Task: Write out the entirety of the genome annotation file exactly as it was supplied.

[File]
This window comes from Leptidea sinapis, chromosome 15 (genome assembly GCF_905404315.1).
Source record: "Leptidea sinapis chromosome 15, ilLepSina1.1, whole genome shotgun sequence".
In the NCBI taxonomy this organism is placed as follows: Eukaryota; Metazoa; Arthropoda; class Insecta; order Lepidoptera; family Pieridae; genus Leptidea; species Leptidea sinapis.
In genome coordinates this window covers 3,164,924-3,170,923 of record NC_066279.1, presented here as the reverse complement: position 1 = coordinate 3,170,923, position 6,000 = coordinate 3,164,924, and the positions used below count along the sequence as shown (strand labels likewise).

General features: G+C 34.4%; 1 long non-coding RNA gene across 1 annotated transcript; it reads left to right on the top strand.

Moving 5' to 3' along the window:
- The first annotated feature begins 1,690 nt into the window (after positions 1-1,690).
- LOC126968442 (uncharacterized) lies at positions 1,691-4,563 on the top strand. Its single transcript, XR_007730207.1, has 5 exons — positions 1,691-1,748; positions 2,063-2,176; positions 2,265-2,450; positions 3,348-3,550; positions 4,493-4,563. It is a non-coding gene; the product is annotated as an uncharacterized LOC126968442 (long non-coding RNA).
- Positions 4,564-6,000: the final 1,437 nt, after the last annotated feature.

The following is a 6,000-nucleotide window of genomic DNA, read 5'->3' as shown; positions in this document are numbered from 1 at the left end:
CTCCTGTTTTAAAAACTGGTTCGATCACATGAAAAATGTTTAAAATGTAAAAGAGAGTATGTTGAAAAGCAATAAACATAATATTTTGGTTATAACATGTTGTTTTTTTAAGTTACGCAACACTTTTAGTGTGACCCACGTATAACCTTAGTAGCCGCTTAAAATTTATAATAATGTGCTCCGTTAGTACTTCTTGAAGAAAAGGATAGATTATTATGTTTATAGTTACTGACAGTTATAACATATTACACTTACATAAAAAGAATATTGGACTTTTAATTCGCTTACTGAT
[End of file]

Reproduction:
This window comes from Leptidea sinapis, chromosome 15 (genome assembly GCF_905404315.1).
Source record: "Leptidea sinapis chromosome 15, ilLepSina1.1, whole genome shotgun sequence".
In the NCBI taxonomy this organism is placed as follows: Eukaryota; Metazoa; Arthropoda; class Insecta; order Lepidoptera; family Pieridae; genus Leptidea; species Leptidea sinapis.
In genome coordinates this window covers 3,164,924-3,170,923 of record NC_066279.1, presented here as the reverse complement: position 1 = coordinate 3,170,923, position 6,000 = coordinate 3,164,924, and the positions used below count along the sequence as shown (strand labels likewise).

General features: G+C 34.4%; 1 long non-coding RNA gene across 1 annotated transcript; it reads left to right on the top strand.

Moving 5' to 3' along the window:
- The first annotated feature begins 1,690 nt into the window (after positions 1-1,690).
- LOC126968442 (uncharacterized) lies at positions 1,691-4,563 on the top strand. Its single transcript, XR_007730207.1, has 5 exons — positions 1,691-1,748; positions 2,063-2,176; positions 2,265-2,450; positions 3,348-3,550; positions 4,493-4,563. It is a non-coding gene; the product is annotated as an uncharacterized LOC126968442 (long non-coding RNA).
- Positions 4,564-6,000: the final 1,437 nt, after the last annotated feature.

The following is a 6,000-nucleotide window of genomic DNA, read 5'->3' as shown; positions in this document are numbered from 1 at the left end:
CTCCTGTTTTAAAAACTGGTTCGATCACATGAAAAATGTTTAAAATGTAAAAGAGAGTATGTTGAAAAGCAATAAACATAATATTTTGGTTATAACATGTTGTTTTTTTAAGTTACGCAACACTTTTAGTGTGACCCACGTATAACCTTAGTAGCCGCTTAAAATTTATAATAATGTGCTCCGTTAGTACTTCTTGAAGAAAAGGATAGATTATTATGTTTATAGTTACTGACAGTTATAACATATTACACTTACATAAAAAGAATATTGGACTTTTAATTCGCTTACTGAT